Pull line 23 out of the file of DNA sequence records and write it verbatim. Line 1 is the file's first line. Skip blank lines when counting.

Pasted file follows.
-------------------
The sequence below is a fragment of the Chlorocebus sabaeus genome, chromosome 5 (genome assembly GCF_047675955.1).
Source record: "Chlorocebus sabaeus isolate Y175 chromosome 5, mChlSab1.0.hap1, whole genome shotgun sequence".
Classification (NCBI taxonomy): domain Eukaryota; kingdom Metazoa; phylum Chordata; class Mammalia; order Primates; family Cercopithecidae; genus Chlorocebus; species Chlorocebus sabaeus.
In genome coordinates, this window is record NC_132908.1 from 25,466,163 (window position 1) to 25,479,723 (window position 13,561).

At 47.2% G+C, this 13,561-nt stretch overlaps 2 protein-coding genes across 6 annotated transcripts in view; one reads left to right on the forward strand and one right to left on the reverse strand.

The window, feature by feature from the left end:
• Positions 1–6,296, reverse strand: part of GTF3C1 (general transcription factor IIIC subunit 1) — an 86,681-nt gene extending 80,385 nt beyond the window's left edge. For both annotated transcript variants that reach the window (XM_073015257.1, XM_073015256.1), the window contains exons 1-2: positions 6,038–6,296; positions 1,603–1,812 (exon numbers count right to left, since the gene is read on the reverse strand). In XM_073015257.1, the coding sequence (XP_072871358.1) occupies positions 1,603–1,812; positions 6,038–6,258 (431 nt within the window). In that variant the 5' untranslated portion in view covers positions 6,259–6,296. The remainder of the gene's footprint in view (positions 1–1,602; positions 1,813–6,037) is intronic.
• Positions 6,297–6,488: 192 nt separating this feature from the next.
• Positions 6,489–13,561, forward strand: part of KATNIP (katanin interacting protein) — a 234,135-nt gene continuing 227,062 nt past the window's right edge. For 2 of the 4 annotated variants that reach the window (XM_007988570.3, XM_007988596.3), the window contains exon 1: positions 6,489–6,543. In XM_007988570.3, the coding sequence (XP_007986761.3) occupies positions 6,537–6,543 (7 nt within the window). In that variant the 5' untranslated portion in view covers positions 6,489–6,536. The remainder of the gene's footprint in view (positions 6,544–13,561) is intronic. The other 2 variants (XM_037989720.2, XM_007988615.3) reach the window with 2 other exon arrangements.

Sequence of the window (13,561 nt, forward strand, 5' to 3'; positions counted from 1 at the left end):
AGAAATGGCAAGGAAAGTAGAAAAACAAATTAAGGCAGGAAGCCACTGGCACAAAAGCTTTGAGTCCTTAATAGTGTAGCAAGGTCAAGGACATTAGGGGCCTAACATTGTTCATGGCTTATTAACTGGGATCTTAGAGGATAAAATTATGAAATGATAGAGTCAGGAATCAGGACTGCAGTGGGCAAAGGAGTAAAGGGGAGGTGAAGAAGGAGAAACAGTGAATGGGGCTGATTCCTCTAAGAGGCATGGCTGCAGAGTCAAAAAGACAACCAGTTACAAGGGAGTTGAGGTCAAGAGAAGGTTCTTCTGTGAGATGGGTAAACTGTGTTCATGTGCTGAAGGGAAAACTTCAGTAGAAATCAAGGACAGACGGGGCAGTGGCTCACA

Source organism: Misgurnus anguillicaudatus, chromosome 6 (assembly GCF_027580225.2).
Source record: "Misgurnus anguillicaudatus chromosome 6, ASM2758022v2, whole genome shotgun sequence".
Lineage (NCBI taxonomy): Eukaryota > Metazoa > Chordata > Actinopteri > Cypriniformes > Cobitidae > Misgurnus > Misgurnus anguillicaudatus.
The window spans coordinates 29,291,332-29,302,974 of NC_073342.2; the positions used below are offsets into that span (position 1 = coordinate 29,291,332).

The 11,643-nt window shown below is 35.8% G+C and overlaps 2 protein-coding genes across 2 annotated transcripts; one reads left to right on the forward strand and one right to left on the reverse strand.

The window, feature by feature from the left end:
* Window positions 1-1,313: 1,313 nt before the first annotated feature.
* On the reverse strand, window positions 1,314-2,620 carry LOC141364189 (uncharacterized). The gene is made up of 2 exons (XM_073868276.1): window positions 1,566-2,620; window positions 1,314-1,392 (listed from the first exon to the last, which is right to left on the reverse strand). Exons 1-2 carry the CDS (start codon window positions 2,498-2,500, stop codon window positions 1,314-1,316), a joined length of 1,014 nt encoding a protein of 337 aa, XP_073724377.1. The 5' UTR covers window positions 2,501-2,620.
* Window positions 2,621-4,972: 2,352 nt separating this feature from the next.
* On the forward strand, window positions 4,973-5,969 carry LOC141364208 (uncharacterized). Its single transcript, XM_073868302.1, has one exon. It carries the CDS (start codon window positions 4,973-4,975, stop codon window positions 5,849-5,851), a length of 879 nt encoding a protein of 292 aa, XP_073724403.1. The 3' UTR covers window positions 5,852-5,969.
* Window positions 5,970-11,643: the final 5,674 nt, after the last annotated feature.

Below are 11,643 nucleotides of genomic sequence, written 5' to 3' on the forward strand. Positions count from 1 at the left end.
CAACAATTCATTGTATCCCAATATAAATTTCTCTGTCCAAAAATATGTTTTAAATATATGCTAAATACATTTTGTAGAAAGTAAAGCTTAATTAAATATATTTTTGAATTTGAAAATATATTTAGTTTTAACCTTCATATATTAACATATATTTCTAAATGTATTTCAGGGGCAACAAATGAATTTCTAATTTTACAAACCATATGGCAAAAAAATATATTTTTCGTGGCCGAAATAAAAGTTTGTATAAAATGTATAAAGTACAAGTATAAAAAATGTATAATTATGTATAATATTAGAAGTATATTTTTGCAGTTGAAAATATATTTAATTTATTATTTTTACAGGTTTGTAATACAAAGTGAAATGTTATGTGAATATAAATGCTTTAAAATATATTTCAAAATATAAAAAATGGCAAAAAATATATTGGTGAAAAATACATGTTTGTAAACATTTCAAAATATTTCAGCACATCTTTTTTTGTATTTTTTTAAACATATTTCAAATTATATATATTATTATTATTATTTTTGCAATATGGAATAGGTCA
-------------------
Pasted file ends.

Below are 11,643 nucleotides of genomic sequence, written 5' to 3' on the forward strand. Positions count from 1 at the left end.